Week 15

Binary Trees

For an introduction to binary trees, see Data Structures: Introduction to Trees

Computing outside the canvas: p5.js and web pages.

The DOM stands for Document Object Model. The idea is that the entire web page is processed to create nested objects: Every heading, paragraph, table, image, and list, originally in HTML, is accessible as an object via p5.js and JavaScript programming.

To access “the DOM” from p5.js, you need the “all” template, which includes p5.dom.js, an extension of the core p5.js functions that includes new functions to access DOM objects.

Example 1

Example 2

Example 3

Example 4

Example 5

Example 6

Example 7


What do the previous examples teach us? Here are some important points and concepts:

  • createCanvas returns a value. A p5.js canvas is an object. You can use canvas.position(x, y) to position it anywhere on the page.
  • In HTML, the div tag can be used as a place-holder for content created by p5.js. Use <div id=aPlaceForCanvas></div> to mark the document location of your canvas and, in p5.js, myCanvas.parent('aPlaceForCanvas'); to make the div contain the canvas
  • You can create a free-floating div with p5.js’s createDiv(content_string) function call. The content string is just HTML, so it can be text, images, tables, whatever. You can position this div with theDiv.position(x, y) or using theDiv.parent("aPlace") where some tag in the HTML has the tag id=aPlace.
  • Once you create a div with myDiv = createDiv(content_string);, you can change it using myDiv.elt.innerHTML = "any string of HTML";

3D Graphics

Includes most concepts of 2D drawing, but adds a lot more:

  • the Z axis of course
  • camera position and angle
  • lighting
  • surface color, texture, and how it reflects light (specular, diffuse)
  • translation and rotation are 3D: you can rotate around any one of 3 axes.

See examples in p5.js documentation.

Another example:

var boxes;
var zlimit = -4000;

function randomColor() {
    return color(random(255), random(255), random(255));

function setup() {
    createCanvas(600, 400, WEBGL);
    boxes = [];
    for (var i = 0; i < 1000; i++) {
        boxes.push({x: random(-100, 100), 
                    y: random(-100, 100), 
                    z: random(zlimit, 300),
                    color: randomColor()});
    frameRate(5); // to reduce cpu load; looks better without this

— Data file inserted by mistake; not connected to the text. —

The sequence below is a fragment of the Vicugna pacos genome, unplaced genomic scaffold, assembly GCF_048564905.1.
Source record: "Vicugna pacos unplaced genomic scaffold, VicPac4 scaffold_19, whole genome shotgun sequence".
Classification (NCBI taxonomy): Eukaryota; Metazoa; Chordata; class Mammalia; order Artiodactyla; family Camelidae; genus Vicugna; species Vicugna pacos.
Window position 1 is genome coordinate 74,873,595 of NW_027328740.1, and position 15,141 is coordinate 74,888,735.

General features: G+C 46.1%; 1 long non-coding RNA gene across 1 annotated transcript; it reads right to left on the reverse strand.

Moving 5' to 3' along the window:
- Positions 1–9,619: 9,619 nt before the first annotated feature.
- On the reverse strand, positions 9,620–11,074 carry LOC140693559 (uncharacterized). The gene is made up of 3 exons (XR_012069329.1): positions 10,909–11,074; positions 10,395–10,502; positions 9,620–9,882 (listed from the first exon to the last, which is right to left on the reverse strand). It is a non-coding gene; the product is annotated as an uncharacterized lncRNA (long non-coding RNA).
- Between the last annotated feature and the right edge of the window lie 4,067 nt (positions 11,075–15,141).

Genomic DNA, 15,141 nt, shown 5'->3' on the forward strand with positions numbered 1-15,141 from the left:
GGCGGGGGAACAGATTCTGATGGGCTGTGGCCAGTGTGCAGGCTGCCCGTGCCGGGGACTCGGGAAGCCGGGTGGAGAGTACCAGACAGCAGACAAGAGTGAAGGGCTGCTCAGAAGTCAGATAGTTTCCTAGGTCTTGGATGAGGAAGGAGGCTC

function draw() {
    ambientLight(100, 100, 200);
    pointLight(255, 100, 100, 255, 300, 0, 0);
    pointLight(100, 255, 100, 255, 0, 300, 0);
    for (var i = 0; i < boxes.length; i++) {
        var b = boxes[i];
        translate(-200, 0, b.z);
        rotateZ(b.z * 0.005);
        translate(b.x + 200, b.y, 0);
        b.z -= 4;
        rotateX(b.z * 0.02);
        box(15, 20, 25);
        if (b.z < zlimit) {
            b.z = 300;

Machine Learning

I gave an overview of machine learning. Some important concepts are:

  • ML most commonly refers to supervised learning where we give a learner many examples of input/output, and the learner tries to learn a function that produces the correct output from new (previously unseen) input.
  • Input and output are almost always vectors (arrays) of numbers. So we learn functions from numbers to numbers.
  • A classifier learns to identify the class of an object given a set of numerical features. E.g. detecting digits 0 through 9 is a problem to classify features (pixel values) as class 0, class 1, class 2, etc.
  • Machine learning programs usually start with a well-defined model of computation, e.g. a “neural network” and adjust parameters or weights to achieve the desired function

I used slides based on “Machine Learning is Fun” — it’s pretty good reading for a high-level overview of ML.

We also saw an application of real-time image classification used to control a drum machine.

The following are some “leftovers” — I think we covered Perlin noise earlier in the semester, so we probably won’t talk about these in class this week.

Perlin Noise Example

2D Perlin Noise Example